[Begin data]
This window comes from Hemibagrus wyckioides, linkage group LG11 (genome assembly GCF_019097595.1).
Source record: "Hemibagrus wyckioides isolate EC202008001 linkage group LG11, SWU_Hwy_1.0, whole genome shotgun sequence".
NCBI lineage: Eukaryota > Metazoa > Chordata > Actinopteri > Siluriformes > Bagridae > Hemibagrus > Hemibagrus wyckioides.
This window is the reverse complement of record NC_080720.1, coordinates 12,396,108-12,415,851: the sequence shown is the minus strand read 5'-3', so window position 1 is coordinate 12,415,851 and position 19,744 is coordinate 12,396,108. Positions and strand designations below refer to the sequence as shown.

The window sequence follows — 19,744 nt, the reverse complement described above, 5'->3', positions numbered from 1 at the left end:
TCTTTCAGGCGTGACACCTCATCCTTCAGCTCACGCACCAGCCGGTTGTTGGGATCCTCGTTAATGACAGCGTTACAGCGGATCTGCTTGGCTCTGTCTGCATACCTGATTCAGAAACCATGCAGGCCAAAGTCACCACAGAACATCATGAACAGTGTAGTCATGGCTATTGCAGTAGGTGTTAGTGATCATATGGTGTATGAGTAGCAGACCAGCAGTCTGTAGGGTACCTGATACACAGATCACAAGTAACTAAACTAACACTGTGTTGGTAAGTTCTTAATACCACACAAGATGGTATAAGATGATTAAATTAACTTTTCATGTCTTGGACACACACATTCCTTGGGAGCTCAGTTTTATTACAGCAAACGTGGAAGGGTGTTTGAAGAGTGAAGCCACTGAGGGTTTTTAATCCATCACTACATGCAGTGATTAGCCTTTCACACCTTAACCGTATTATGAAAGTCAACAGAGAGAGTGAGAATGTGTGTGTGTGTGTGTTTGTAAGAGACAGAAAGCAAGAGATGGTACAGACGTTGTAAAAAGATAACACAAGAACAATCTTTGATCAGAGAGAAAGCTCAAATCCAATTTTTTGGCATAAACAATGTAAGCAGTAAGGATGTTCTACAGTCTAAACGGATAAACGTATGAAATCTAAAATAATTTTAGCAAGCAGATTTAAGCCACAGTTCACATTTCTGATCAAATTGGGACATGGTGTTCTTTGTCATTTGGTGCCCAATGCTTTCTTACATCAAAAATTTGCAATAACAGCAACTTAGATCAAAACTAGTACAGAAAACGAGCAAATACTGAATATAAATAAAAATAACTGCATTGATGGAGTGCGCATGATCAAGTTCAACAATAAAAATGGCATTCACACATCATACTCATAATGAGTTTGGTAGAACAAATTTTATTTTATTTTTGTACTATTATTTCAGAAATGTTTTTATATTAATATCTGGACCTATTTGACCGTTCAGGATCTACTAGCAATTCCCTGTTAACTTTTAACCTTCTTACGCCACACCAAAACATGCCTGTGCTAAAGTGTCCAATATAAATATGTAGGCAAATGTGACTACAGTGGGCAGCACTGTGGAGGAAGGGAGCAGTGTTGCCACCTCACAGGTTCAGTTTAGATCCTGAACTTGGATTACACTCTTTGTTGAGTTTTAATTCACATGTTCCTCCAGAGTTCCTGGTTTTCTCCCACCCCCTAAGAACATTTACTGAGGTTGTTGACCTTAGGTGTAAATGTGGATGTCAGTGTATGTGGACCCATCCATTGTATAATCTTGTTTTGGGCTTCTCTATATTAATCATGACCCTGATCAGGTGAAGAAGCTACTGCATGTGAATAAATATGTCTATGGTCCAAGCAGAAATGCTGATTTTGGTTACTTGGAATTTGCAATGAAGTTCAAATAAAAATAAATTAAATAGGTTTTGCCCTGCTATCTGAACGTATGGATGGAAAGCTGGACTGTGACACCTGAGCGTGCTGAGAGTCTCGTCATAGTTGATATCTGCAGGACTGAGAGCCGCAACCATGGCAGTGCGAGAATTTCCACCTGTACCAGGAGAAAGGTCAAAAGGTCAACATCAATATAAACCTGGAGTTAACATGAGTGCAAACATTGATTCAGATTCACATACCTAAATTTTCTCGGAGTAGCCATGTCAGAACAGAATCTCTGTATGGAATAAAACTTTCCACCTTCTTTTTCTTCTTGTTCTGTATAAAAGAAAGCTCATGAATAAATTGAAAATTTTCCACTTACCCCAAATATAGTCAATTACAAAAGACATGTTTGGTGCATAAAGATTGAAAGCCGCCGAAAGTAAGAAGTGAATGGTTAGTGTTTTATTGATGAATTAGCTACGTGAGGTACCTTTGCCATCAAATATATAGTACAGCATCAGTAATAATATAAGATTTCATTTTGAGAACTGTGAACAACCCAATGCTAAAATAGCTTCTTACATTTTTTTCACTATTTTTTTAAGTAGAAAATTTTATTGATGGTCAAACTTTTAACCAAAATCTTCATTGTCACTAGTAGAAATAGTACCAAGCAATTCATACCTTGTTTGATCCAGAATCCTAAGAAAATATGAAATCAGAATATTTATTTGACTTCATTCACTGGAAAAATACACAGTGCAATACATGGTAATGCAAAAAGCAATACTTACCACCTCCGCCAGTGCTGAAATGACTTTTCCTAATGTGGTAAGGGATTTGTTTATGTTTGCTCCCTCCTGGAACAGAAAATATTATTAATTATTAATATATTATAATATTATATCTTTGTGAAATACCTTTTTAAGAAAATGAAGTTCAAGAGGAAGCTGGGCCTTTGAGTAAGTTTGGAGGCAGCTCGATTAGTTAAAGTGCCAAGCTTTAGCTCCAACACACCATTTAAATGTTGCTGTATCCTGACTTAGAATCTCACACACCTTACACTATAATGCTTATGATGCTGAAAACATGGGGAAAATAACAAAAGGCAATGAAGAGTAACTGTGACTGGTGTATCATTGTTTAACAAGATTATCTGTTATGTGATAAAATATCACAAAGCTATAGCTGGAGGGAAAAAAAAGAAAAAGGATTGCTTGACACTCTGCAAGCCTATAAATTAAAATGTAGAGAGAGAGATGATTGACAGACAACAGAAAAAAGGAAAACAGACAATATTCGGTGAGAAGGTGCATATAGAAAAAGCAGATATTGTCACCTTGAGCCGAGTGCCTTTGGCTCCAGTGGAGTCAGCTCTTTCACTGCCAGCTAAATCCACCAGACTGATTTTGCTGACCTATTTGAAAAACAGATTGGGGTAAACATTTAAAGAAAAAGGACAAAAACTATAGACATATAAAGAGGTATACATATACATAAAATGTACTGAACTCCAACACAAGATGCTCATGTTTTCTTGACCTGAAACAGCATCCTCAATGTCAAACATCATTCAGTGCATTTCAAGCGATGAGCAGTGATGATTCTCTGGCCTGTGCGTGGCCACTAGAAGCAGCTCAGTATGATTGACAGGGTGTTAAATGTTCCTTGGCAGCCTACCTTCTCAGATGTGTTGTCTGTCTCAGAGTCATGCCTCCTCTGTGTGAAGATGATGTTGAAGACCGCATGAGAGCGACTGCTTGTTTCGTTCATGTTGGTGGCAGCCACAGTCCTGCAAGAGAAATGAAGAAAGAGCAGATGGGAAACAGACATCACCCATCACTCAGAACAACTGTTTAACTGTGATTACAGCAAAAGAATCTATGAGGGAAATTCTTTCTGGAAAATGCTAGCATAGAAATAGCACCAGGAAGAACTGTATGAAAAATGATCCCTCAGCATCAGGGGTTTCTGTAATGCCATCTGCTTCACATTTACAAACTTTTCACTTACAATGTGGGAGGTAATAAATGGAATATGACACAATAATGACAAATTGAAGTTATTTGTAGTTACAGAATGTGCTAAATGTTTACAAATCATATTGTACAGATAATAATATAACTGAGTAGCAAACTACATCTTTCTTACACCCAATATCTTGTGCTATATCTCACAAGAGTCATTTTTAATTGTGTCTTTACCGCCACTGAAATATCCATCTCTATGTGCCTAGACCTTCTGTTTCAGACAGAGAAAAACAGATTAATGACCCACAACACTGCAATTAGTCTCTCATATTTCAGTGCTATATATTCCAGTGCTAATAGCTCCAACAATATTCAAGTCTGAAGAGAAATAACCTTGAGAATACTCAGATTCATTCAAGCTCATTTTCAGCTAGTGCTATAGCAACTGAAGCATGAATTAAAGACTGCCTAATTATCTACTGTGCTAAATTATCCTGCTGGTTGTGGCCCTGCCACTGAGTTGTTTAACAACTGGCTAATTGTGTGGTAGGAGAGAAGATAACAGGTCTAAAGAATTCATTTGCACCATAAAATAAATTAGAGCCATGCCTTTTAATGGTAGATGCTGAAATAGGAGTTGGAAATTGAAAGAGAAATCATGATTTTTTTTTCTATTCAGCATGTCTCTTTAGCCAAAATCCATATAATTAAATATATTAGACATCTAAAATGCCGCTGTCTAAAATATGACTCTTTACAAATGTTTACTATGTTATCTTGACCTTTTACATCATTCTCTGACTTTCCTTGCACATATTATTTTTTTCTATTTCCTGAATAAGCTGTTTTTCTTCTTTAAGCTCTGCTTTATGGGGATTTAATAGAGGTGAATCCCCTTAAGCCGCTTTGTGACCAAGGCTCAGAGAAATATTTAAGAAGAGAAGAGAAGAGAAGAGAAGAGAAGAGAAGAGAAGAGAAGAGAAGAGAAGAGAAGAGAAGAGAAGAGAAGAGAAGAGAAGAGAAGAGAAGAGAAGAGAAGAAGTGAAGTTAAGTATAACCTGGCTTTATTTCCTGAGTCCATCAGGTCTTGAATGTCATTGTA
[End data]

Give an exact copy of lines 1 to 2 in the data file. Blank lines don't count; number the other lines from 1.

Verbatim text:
This window comes from Hemibagrus wyckioides, linkage group LG11 (genome assembly GCF_019097595.1).
Source record: "Hemibagrus wyckioides isolate EC202008001 linkage group LG11, SWU_Hwy_1.0, whole genome shotgun sequence".